STOCKHOLM/LONDON (Reuters) - Investors are warming to beleaguered mobile network makers Ericsson and Nokia as they begin to recover ahead of a once-a-decade uplift from a new business cycle and an unexpected boost from a U.S. ban on exports to low-cost Chinese rival ZTE.
ZTE has snatched market share in Europe and the Americas, growing four times faster in those markets last year than it did its home market and acting as a drag on contract pricing and revenue growth for Ericsson and Nokia.
But now, ZTE has been slapped with a potentially devastating seven-year export ban. It has yet to say how it may respond to U.S. threats to cut off its supply chain.
Ericsson is due to report results on Friday and Nokia next Thursday and the focus is likely to be on next-generation 5G network upgrades expected to start later in 2018 or during 2019, ending a three-to-four year dry spell in network spending.
ZTE, meanwhile, has postponed its own quarterly results announcement, which was due on Thursday.
Ericsson shares are up 3 percent in April while Nokia has gained 6 percent.
Bengt Nordstrom, head of telecoms consultancy Northstream, said it could take several months for ZTE to find alternative suppliers and redesign its products, including optical and mobile gear. “This is a very serious setback for ZTE,” he said.
Whether or not a Commerce Department ban on U.S. firms supplying components to ZTE holds up, Ericsson and Nokia still face a tough year ahead amid weak overall market demand as telecom operators keep a tight lid on network capital spending.
Three big players dominate the global market for mobile network gear: Huawei, of China, is the biggest, followed closely by Ericsson and Nokia. Complicating the picture is that Huawei [HWT.UL] and Nokia have more revenue from serving other telecom segments.
The three face competition from ZTE and Korean electronics giant Samsung Electronics, a relative newcomer to the network gear market, and a growing number of more focused software and services challengers.
Quarterly financial reports for the European names are likely to deliver only muted signs of recovery, even if prospects seem to be brightening further out.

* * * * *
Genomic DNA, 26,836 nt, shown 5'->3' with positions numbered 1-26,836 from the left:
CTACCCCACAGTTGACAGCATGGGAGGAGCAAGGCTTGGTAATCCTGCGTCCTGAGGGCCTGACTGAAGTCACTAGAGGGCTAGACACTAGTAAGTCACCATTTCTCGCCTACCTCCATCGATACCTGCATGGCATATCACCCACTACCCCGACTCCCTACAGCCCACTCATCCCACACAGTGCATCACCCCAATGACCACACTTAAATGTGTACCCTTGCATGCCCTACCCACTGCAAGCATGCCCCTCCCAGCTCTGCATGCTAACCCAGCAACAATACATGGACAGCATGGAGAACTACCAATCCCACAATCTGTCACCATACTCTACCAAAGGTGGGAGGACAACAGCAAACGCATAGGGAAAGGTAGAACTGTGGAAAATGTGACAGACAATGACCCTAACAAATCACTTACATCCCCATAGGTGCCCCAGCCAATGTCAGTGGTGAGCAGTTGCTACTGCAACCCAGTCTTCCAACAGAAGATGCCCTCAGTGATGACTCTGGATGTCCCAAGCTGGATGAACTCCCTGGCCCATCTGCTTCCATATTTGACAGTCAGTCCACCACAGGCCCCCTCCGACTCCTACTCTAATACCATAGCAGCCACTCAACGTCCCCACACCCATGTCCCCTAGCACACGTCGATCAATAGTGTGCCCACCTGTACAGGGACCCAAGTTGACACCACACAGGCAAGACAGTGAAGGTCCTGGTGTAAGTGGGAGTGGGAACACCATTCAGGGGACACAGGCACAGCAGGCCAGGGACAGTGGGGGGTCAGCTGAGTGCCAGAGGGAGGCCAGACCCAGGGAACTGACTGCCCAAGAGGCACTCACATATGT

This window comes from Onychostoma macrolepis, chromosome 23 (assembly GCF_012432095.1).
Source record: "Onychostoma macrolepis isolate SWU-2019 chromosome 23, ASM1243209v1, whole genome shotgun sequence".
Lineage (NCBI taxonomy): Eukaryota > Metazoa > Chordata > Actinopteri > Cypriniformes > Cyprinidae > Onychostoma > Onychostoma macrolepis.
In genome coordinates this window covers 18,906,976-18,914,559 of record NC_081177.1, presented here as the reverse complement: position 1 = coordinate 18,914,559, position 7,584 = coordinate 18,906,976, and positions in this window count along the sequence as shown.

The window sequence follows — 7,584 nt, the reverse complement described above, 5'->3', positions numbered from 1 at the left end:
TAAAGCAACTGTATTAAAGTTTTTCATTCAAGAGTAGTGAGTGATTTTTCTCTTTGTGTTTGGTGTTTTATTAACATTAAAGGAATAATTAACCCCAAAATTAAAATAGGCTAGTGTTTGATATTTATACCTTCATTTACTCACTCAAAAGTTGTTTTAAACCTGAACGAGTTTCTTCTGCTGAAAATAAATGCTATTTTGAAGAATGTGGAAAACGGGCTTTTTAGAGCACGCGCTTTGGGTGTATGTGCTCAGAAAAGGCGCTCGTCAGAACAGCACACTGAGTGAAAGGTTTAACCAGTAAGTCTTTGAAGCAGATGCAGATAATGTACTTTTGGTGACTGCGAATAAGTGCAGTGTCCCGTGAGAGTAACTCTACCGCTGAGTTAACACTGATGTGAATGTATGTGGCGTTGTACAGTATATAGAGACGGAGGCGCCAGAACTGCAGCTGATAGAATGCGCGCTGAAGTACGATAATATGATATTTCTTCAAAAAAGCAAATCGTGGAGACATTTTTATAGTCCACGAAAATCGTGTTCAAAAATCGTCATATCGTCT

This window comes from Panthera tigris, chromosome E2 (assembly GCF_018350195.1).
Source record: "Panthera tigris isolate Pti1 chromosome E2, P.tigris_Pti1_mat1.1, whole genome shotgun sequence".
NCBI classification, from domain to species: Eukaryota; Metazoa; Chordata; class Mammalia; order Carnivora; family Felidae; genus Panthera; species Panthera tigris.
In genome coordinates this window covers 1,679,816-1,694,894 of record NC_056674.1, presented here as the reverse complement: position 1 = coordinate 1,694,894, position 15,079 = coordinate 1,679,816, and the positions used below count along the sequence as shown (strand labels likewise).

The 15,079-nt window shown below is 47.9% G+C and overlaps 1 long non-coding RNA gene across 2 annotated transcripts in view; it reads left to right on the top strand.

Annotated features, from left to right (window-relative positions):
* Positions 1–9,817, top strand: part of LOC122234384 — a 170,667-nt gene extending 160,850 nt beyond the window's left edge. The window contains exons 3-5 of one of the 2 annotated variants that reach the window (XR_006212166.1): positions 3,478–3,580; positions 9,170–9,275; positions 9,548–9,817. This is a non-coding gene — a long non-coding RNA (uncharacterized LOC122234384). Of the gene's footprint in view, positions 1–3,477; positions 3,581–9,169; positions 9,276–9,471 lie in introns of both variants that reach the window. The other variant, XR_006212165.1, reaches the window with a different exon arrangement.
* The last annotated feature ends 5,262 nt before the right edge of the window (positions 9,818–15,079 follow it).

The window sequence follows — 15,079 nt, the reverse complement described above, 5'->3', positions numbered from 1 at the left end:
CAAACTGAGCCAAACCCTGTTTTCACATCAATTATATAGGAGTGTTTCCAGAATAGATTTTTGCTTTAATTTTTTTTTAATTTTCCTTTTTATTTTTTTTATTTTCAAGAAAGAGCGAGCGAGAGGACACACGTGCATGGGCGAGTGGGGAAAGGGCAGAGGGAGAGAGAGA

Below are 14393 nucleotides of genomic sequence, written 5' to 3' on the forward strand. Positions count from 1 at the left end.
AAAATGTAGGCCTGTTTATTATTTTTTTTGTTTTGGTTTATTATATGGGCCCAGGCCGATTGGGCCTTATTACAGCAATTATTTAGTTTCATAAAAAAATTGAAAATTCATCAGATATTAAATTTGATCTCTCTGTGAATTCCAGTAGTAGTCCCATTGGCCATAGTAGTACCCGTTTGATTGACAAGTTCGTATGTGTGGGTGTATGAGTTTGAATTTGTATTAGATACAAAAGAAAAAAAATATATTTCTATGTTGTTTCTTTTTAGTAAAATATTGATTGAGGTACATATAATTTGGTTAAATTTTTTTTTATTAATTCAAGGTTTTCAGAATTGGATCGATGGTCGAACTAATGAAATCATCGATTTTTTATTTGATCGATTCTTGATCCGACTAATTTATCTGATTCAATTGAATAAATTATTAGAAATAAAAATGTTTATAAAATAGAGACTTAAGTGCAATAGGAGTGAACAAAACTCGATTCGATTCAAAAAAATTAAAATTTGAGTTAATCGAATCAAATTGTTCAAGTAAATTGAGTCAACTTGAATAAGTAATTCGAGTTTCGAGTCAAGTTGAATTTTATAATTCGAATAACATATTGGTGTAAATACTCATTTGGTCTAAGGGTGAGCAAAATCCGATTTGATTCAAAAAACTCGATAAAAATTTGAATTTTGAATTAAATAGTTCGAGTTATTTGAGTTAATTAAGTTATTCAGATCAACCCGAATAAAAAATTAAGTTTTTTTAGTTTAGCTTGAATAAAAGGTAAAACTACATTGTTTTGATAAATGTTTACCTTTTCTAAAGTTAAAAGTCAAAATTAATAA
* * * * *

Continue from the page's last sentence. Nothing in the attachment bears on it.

“No one on this planet is ready to break the bank for 5G, even less so with a total lack of 5G business cases,” IHS Markit mobile equipment analyst Stephane Teral told Reuters. Even when 5G hits its stride sometime next decade, he warns that capital spending may never return to 4G peak levels of 2015.
Revenue for Europe’s two big network gear suppliers remains under pressure in 2018, even if they are making progress towards seeing growth stabilize in 2019, analysts at UBS said, adding this is “more so for Nokia than Ericsson, where there remains much work to be done to rationalize contracts”.
Sweden’s Ericsson has made sweeping cost cuts, changed most of its management and is focusing on profitability over growth.
Ericsson has spied signs of recovery in a few key markets but cautions that it has more work to do in order to hit profit improvement targets it has pledged to deliver by 2020. A Reuters poll shows that analysts, on average, expect sales to fall 9 percent in the first quarter, with its main networks business declining 11 percent.
Nokia has said it expects its results to bottom this year, and has forecast a recovery in profits by 2020, encouraging investors spooked last year by the general decline in global network spending and acquisition integration missteps.
Most analysts see Nokia recovering faster than Ericsson, which, in a nutshell, is why Nokia shares are up 22 percent so far this year, while Ericsson is up just 1 percent, after the latest in a string of downbeat quarterly reports in January.
Northern Trust analyst Gary Paulin considers Nokia an especially safe bet in a volatile tech market, classifying it as a “fallen angel” - a cheap stock that has suffered a round of setbacks but is on the mend, ready to demonstrate its underlying earnings power once its short-term issues resolve.
By contrast, Credit Suisse says stock market expectations are still too high for Ericsson, which it says will underperform the market due to execution risks from its ongoing restructuring and slower than expected benefits from 5G adoption.
Activist investor Cevian Capital said it is betting on Ericsson to improve profits by increasing efficiency and simplifying how it operates, rather than counting on any 5G boost later this decade.
“When 5G comes it could lift growth and profitability further,” said Christer Gardell, managing partner at Cevian Capital which owned 8.5 percent of Ericsson outstanding shares as of February.
Reporting by Olof Swahnberg in Stockholm and Eric Auchard in London; Editing by Keith Weir